The new federal law makes existing health coverage problems worse for companies and employees
The portfolio of large retailers succumbing to the cost pressures of the Affordable Care Act has grown by one.
Walmart announced that as of Jan. 1, it will no longer provide health insurance to 30,000 part-time workers – a figure the New York Times puts at about five percent of the 600,000 part-time workforce. Walmart is now in the same boat as Target, Trader Joe’s and other high profile retailers looking to head off greater costs inherent in the federal health law provision that penalizes large employers who do not offer employee health insurance.
And since the law also slaps a tax penalty on Americans who do not enroll in health care, those part-time workers who want health coverage will have to turn to government subsidies and exchanges.
Some will see such a business decision as callous and self-serving. Certainly there is a business preservation motive to maintain the workforce and continue operations. But this move is more about making the proverbial lemonade out of a batch of very rotten government lemons.
The Affordable Care Act bars anyone offered affordable coverage by Walmart to receive subsidies through the exchanges. Not even if they turn down Walmart’s offer. As explained in Vox.com, cutting off part-time, lower wage workers actually gives these workers a chance to purchase much cheaper insurance on the exchanges than what they’d pay through Walmart:
“Think of the 36-year-old Walmart employee here in Washington, D.C. who works 29 hours per week at the company’s average wage of $12.73 per hour. She earns just about $19,000 annually if she works every week of the year.
If Walmart doesn’t offer her insurance, the Kaiser Family Foundation’s subsidy calculator shows that she qualifies for a $1,751 subsidy from the federal government to help buy coverage on the exchange. With that financial help, she can buy insurance for as little as an $7 per month. As a low-wage worker, she gets some of the most generous financial help.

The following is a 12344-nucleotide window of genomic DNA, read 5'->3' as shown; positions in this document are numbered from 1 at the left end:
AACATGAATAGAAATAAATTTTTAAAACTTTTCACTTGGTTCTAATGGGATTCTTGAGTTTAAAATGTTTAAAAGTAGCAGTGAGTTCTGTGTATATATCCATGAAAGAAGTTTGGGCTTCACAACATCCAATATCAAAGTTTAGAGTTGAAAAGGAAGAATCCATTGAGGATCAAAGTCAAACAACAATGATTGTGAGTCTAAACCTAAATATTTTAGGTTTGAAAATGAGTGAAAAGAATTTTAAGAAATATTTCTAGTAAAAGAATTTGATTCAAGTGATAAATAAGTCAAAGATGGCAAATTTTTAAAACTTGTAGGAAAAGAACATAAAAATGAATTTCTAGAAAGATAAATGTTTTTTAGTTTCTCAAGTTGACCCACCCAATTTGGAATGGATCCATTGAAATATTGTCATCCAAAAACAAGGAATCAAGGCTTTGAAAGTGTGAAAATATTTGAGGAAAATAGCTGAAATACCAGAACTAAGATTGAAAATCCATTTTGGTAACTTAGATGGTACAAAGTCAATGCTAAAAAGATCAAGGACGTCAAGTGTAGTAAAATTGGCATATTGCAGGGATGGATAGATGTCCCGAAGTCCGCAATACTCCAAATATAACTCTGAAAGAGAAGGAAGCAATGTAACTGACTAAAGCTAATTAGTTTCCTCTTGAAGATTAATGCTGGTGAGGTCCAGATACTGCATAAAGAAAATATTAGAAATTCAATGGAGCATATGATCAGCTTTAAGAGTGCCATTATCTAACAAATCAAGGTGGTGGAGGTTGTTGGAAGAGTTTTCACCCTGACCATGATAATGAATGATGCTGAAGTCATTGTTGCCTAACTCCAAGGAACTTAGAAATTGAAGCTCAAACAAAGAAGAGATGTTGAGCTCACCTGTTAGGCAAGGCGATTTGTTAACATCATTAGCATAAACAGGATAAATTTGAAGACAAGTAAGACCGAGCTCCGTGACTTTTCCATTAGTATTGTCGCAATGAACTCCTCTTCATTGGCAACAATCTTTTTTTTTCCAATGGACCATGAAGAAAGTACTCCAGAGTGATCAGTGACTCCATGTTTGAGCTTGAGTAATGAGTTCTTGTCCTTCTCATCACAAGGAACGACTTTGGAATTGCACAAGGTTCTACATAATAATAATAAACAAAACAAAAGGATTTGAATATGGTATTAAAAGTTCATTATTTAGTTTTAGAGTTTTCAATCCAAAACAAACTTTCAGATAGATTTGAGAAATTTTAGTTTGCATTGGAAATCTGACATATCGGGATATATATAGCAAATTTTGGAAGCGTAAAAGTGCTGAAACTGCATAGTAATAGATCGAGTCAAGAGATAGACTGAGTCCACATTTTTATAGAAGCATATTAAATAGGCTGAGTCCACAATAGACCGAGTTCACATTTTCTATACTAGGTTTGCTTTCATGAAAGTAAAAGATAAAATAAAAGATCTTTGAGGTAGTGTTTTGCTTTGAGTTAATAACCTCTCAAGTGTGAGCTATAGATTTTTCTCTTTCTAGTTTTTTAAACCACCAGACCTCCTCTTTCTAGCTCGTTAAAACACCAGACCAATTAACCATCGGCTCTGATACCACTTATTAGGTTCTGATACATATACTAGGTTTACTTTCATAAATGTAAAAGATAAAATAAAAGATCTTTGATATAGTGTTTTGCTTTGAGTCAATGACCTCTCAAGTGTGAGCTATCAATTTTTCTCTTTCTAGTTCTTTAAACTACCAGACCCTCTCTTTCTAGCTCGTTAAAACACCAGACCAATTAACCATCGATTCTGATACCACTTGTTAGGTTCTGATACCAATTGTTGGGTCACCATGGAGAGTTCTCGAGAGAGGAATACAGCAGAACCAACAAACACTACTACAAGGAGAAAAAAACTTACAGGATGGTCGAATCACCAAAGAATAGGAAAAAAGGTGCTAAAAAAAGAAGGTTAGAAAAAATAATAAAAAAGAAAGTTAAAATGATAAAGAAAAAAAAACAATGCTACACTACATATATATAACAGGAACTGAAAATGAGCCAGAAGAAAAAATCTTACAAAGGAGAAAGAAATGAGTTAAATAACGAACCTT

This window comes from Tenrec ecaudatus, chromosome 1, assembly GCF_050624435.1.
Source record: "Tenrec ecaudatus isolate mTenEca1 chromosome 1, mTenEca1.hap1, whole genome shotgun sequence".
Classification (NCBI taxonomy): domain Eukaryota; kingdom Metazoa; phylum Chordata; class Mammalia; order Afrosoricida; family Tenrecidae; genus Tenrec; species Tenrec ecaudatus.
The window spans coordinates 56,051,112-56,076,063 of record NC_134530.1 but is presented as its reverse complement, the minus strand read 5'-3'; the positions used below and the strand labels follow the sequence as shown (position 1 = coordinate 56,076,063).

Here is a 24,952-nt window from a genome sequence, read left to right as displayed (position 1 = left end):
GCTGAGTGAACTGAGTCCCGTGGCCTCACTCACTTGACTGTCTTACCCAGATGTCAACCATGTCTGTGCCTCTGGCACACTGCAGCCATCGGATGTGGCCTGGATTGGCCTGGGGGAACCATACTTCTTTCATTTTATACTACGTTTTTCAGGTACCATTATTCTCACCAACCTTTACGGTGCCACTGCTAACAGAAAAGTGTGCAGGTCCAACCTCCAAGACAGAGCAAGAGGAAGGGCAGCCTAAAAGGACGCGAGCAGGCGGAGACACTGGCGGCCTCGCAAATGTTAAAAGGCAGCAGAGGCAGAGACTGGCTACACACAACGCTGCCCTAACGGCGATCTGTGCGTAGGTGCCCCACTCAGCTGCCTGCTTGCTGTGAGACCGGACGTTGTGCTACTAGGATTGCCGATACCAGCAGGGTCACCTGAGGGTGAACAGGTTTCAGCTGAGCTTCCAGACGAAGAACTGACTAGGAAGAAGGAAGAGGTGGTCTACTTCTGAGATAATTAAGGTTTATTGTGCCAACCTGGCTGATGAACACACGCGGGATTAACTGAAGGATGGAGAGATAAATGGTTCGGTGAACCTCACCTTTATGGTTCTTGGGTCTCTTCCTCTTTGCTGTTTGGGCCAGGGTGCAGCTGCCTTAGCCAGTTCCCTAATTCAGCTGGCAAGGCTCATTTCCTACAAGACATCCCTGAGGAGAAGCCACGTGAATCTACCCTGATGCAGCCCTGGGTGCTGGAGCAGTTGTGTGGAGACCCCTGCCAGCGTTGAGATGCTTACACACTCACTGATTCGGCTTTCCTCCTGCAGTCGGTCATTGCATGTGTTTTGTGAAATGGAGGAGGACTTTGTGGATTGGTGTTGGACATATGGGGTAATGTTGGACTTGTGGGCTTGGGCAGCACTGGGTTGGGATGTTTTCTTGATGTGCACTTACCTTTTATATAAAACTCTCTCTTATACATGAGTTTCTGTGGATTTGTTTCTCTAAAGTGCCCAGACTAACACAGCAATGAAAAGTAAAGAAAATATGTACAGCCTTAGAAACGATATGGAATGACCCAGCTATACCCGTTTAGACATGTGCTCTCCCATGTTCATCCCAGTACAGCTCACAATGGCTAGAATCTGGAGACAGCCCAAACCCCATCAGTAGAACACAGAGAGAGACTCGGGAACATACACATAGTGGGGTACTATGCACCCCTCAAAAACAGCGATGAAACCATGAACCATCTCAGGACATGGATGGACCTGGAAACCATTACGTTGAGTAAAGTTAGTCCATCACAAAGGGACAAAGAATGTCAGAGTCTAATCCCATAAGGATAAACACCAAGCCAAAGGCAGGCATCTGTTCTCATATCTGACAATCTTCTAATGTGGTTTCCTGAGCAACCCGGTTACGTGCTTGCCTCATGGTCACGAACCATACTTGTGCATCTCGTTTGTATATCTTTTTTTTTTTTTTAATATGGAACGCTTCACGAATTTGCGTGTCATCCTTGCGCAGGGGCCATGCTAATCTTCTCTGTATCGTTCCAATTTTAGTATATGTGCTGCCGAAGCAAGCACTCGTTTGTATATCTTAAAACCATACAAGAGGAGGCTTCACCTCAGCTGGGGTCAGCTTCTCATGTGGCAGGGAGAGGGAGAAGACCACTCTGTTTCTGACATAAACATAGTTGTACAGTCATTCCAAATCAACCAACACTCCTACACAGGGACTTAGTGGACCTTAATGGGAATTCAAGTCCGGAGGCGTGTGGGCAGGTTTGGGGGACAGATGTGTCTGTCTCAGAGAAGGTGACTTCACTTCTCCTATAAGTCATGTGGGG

But if Walmart does offer her coverage, it becomes her only option. She doesn’t qualify for federal help and the $7 plan disappears. Walmart’s plan, meanwhile, is way more expensive. The average premium there works out to $111 per month.”
That this is the best Walmart and its part-time workers can do, however, just illustrates how the federal health law failed to stop runaway healthcare costs in the first place, and is only adding people to a complicated, burdensome system that has been broken for decades.
Part of this breakage is our own expectation of what health insurance should be and who should pay for it.
Government wage freezes during the Second World War drove employers to offer health insurance to compete for workers, without counting as taxable wages. Thus, health insurance has become synonymous with the workplace so it sounds cold-hearted when we hear about employers who do not provide it.
And when employers pay for health insurance rather than us, we typically don’t see the real cost of many covered health services. This often means expensive health plans that cover a lot more than just catastrophic events we might otherwise settle for if we were allowed to act like rational shoppers of our own health care. One comparison would be “food insurance” for what you purchase at the grocery store. Every cart would fill up with expensive tenderloins and lobster tails because someone else is “covering” the cost. If the purchasing power were up to us, we might choose ground chuck and fish sticks which would still feed us without breaking our own banks.
Then there is the final landing place for the uninsured part-time workers, government run exchanges and subsidies. Funded by taxpayers.
Walmart and like companies are simply working within a system that the Affordable Care Act worsened, not fixed. Employees are unfortunately forced to do the same.